Risks of Mountaineering

In preparation of my small, civilized hike in the Himalayas, I chose to get in the mood by watching a couple documentaries on Everest and reading Nick Heil’s “Dark Summit: The True Story of Everest’s Most Controversial Season”.

The first realization was that death is too much of a reality while climbing Everest. Over the last 15 years, Everest’s trek to the summit has claimed on average about 5 lives. And whether that death comes from falling and sliding down some of the highest snow and ice formations on Earth, or whether it is a slow death from hypoxic hypothermia, the risks of making this journey are very real. According to Heil, hypoxic hypothermia is a slow death where initially hands and feet begin to tingle and throb. Eventually, your limbs begin to ache as if being relentlessly squeezed. The brain will start to starve and swell causing slurred speech, poor balance, and finally persistent dementia. Humans are not meant to exist at 29,000 feet, where the summit of Everest resides.

In Nick Heil’s book, to describe the affects of hypoxic hypothermia, he writes:

“As the deep cold intrudes, nerve endings go numb and the pain recedes as circulation retreats toward the core. Often, ironically, it is around this point where freezing feels like being tossed into a furnace. Victims tear at their clothes, throw away gloves and hats, and frantically unzip their parkas, accelerating the slide. Flesh farthest from the heart—toes, fingers, nose, cheeks—freezes first, death advancing from the perimeter. Skin turns pales with frostnip, white during the full throes of frostbite, red and purple with blisters, and ultimately black with gangrene—cellular necrosis, doctors call it, the point at which living tissue is permanently destroyed.

“In the final stages, limbs become insensate and immobile, freezing into place as your body shunts blood toward the lungs and heart, trying to preserve the vital organs. Vision blurs and darkens. Involuntary shivering ensues, a last-ditch attempt to generate heat through movement. You mind swirls deeper into the subconscious, a deep dream state. A few who have returned from the brink of hypothermic oblivion have recounted their last conscious moments as almost pleasurable. ‘You really do start feeling warming,’ Weather wrote in his memoir Left for Dead. ‘I had a sense of floating. I wondered if someone was dragging me across the ice.’

“The ends arrives a few hours later, quietly, in the dark waters of unconsciousness. You blood runs chilled; most brain activity has ceased. The heartbeat slows, fluttering erratically, a wounded bird. This action might continue for a while, the vessel destroyed by the encroaching cold while the heart presses courageously on. At last the pump shuts down, and with that the limited circulation ceases. Internally, there is perfect stillness, equilibrium returning between a delicately calibrated but dissonant energy field in the form of a man and the larger energy field around him—the mountain, the air. The only movement now is wind, ice crystals skittering over rocks and snow, a jacket flap rustling, a clump of hair, stiff with rime, flicking across the forehead.”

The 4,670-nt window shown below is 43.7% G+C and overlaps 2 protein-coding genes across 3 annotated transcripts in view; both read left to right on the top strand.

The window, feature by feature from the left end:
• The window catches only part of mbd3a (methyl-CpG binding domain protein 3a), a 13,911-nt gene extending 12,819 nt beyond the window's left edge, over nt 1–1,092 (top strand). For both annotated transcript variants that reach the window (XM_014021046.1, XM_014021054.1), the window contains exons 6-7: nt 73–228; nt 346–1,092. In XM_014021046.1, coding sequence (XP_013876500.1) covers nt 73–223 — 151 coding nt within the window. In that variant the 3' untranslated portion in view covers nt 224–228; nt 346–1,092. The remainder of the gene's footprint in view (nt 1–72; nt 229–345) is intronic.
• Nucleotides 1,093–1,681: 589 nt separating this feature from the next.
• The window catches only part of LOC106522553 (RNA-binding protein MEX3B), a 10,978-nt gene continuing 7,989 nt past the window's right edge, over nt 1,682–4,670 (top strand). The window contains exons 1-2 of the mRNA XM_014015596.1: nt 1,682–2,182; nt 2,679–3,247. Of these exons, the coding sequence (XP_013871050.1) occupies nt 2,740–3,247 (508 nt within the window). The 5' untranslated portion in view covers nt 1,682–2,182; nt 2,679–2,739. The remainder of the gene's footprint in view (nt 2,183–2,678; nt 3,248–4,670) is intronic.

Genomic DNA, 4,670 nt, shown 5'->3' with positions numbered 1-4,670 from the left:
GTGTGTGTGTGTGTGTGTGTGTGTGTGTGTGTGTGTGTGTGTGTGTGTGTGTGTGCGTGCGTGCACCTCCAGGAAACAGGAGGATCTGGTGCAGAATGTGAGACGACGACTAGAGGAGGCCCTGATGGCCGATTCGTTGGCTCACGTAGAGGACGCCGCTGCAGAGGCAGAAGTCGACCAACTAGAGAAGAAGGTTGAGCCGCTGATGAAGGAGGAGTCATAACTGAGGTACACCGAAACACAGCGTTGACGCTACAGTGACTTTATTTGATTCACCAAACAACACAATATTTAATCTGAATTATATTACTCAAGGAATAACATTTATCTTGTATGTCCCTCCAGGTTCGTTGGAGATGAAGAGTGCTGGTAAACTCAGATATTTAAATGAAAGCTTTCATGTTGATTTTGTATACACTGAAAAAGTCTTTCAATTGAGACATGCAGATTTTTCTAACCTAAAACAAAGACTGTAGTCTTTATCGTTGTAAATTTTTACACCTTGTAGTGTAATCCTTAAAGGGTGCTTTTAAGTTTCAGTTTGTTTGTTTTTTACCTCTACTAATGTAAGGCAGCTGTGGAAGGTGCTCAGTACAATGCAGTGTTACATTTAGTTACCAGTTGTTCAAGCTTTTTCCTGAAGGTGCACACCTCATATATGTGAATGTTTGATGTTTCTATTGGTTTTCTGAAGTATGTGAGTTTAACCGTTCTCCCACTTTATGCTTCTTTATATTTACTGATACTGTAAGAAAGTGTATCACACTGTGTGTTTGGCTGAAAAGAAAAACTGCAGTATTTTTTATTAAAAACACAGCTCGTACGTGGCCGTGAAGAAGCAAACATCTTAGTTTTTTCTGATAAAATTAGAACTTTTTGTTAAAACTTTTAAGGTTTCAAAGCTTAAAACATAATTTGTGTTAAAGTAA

Not to worry though, because in contrast, the Annapurna Base Camp Trek, which I am attempting will only take me to a maximum of 13,500 feet. Still a formidable height that will probably cause me to experience some altitude sickness, shortage of breath, and fatigue, but nothing that will threaten my life or necessitate me to bring my own oxygen.

For a little more of the science of altitude sickness, I did a little research. Higher altitudes come with a limited supply of oxygen, and oxygen levels in our blood are determined by the saturation of hemoglobin. After a certain elevation, this oxyhemoglobin begins to decline. Luckily, as amazing as the human body is, we can adapt in many ways, both short term and long term, to the effects of the decrease in oxyhemoglobin. That said, there are theories which show that above 26,000 feet, most humans can no longer acclimatize. This area has come to be known as the “death zone”.

The oxygen saturation of air at sea level is about 21%, and this concentration remains relatively constant until about 21 kilometers up. 21 kilometers is equal to about 70,000 feet, so I’m not planning on having to worry about anything except 21% concentration of oxygen. However, although the percentage stays constant, the atmospheric pressure decreases exponentially with altitude. This lack of oxygen pressure is believed to be the main cause of symptoms of altitude sickness.

I am aware of the symptoms that can arise at high altitudes and I will be careful as I ascend. If I am feeling really bad, I am prepared to stop and see if I start to feel better. A photograph of the final destination is less valuable if I am not around to enjoy it.